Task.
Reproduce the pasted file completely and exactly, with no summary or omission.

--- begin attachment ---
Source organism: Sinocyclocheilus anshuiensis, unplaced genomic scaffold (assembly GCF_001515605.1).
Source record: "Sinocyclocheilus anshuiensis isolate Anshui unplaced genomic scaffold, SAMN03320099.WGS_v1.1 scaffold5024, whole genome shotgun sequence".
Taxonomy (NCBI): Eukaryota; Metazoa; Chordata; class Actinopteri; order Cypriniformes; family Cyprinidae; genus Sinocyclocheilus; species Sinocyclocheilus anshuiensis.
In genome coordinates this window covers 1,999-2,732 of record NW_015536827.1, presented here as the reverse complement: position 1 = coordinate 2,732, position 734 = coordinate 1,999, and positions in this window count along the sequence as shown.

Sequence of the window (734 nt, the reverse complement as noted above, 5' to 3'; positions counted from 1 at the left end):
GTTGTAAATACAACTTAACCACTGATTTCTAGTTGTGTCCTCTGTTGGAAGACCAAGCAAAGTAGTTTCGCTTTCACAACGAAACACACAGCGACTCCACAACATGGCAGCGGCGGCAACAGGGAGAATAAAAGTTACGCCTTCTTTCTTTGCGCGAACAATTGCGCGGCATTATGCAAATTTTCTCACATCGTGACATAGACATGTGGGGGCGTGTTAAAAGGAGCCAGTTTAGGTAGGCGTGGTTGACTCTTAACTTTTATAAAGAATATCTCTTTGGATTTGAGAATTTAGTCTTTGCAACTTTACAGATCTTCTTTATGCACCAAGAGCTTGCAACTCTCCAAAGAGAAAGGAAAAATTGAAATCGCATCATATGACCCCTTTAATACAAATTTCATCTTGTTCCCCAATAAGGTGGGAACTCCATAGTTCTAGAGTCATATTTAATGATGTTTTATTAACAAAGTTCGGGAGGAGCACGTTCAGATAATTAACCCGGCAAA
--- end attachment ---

Source organism: Sinocyclocheilus anshuiensis, unplaced genomic scaffold (assembly GCF_001515605.1).
Source record: "Sinocyclocheilus anshuiensis isolate Anshui unplaced genomic scaffold, SAMN03320099.WGS_v1.1 scaffold5024, whole genome shotgun sequence".
Taxonomy (NCBI): Eukaryota; Metazoa; Chordata; class Actinopteri; order Cypriniformes; family Cyprinidae; genus Sinocyclocheilus; species Sinocyclocheilus anshuiensis.
In genome coordinates this window covers 1,999-2,732 of record NW_015536827.1, presented here as the reverse complement: position 1 = coordinate 2,732, position 734 = coordinate 1,999, and positions in this window count along the sequence as shown.

Sequence of the window (734 nt, the reverse complement as noted above, 5' to 3'; positions counted from 1 at the left end):
GTTGTAAATACAACTTAACCACTGATTTCTAGTTGTGTCCTCTGTTGGAAGACCAAGCAAAGTAGTTTCGCTTTCACAACGAAACACACAGCGACTCCACAACATGGCAGCGGCGGCAACAGGGAGAATAAAAGTTACGCCTTCTTTCTTTGCGCGAACAATTGCGCGGCATTATGCAAATTTTCTCACATCGTGACATAGACATGTGGGGGCGTGTTAAAAGGAGCCAGTTTAGGTAGGCGTGGTTGACTCTTAACTTTTATAAAGAATATCTCTTTGGATTTGAGAATTTAGTCTTTGCAACTTTACAGATCTTCTTTATGCACCAAGAGCTTGCAACTCTCCAAAGAGAAAGGAAAAATTGAAATCGCATCATATGACCCCTTTAATACAAATTTCATCTTGTTCCCCAATAAGGTGGGAACTCCATAGTTCTAGAGTCATATTTAATGATGTTTTATTAACAAAGTTCGGGAGGAGCACGTTCAGATAATTAACCCGGCAAA